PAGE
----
I Don’t Care if Monday’s Blue: A Short Story by Tim Jones

(532 words)

The pleasant experience of walking on a sun-kissed beach faded out as a piercing buzz faded in. She reached out to where she knew her alarm clock to be and slapped it, the snooze button which was far too large effortlessly ending the shrill sound for precisely 9 minutes and 59 seconds. She was back asleep by the time 9 minutes and 53 seconds remained.

A buzz disturbed her internal movie once more. Her arm appeared from under the covers and ended the alarm clock’s cries. The arm slid back in and sleep was resumed.

The process of waking, hitting the button and going back to sleep was repeated a total of seven times. She had known this would be a likely occurrence, particularly on a Monday and especially after the mammoth wine-tasting session she’d had with her sister the night before in an attempt to stave off the Sunday Blues, so she’d set the alarm to initially wake her a good deal earlier than normal.

She opened her eyes cautiously and looked at the red, digital figures glowing next to the bed. 06:47. 

She threw back the covers and reached for her dressing gown which was balled up on the floor in exactly the place she expected it to be. She noticed a strange smell, kind of like a mixture of fireworks and electricity. Was something burning?

She wandered to the bathroom and then the spare bedroom. The smell wasn’t emanating from either room. She descended the stairs. The smell was still there, but it wasn’t growing any stronger. She couldn’t tell where it was coming from.

In the kitchen, her eyes were drawn to the window and a strange glow. She walked over to the sink and looked out into her back garden. Everything glowed red, lit by the sky which was the colour of a Post Office delivery van being driven by a lobster. There were plumes of thick black smoke visible beyond the fence.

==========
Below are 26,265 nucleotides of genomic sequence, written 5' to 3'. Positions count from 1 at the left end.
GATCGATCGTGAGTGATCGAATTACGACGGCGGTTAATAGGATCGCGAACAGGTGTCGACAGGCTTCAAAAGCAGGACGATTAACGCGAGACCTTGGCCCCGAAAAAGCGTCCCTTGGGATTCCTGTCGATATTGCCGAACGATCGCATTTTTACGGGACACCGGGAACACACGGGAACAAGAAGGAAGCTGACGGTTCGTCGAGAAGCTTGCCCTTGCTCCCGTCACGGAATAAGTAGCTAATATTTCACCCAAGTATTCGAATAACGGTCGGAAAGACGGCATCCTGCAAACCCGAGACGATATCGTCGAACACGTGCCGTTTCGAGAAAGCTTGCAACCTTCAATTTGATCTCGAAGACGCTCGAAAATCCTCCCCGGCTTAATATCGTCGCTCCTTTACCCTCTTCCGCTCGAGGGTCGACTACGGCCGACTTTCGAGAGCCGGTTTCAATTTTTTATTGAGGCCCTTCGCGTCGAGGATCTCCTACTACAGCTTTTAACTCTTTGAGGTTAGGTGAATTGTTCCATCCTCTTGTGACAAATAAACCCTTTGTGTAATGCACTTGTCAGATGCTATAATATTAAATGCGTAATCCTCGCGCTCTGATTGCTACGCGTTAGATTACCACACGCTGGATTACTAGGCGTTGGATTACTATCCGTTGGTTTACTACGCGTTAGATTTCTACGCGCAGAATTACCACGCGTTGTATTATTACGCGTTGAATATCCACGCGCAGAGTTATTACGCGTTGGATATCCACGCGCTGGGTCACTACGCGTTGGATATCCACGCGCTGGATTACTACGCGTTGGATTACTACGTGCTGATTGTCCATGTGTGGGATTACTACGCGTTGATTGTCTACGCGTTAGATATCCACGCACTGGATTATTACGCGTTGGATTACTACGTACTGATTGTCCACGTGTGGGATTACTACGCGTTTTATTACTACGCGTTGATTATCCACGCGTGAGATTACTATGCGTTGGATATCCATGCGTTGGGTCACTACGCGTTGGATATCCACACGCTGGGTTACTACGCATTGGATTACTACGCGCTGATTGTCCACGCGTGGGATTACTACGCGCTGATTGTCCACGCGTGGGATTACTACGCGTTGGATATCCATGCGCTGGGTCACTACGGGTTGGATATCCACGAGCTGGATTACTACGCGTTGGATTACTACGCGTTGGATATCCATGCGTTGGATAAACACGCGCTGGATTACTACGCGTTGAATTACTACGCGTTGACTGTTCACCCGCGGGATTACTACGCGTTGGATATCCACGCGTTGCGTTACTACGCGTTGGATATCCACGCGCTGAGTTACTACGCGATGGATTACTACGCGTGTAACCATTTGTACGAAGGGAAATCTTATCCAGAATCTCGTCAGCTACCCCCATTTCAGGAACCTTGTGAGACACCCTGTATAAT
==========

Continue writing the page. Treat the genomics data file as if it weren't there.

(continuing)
She went to the back door, unlocked it and stepped out on to the step. The smell was a lot stronger, almost overpowering. In every direction there was nothing except the black smoke. The angry, red sky seemed to pulsate. What had happened?

Back in the kitchen she turned on the radio. There was nothing on her usual station and she went the full way through the dial twice without happening on a single broadcasted sound. She went into the living and switched on the TV. Nothing on the main channels. And by nothing, I mean nothing. No snowstorm, no test card, no sound of white noise. Literally nothing. The teleshopping channels were the same. It was as if they’d all ceased broadcasting on a permanent basis. 

She picked up the telephone from the table next to the sofa and held the receiver to her ear. There was no dialling tone. Her mobile proved equally useless. No network to connect to, it told her.

The reality hit her. While she slept something horrendous had happened. Were there any survivors? She would find out in due course.

But in the mean time, there would be no work today. It was the best Monday ever.


You can read more by Tim Jones here.

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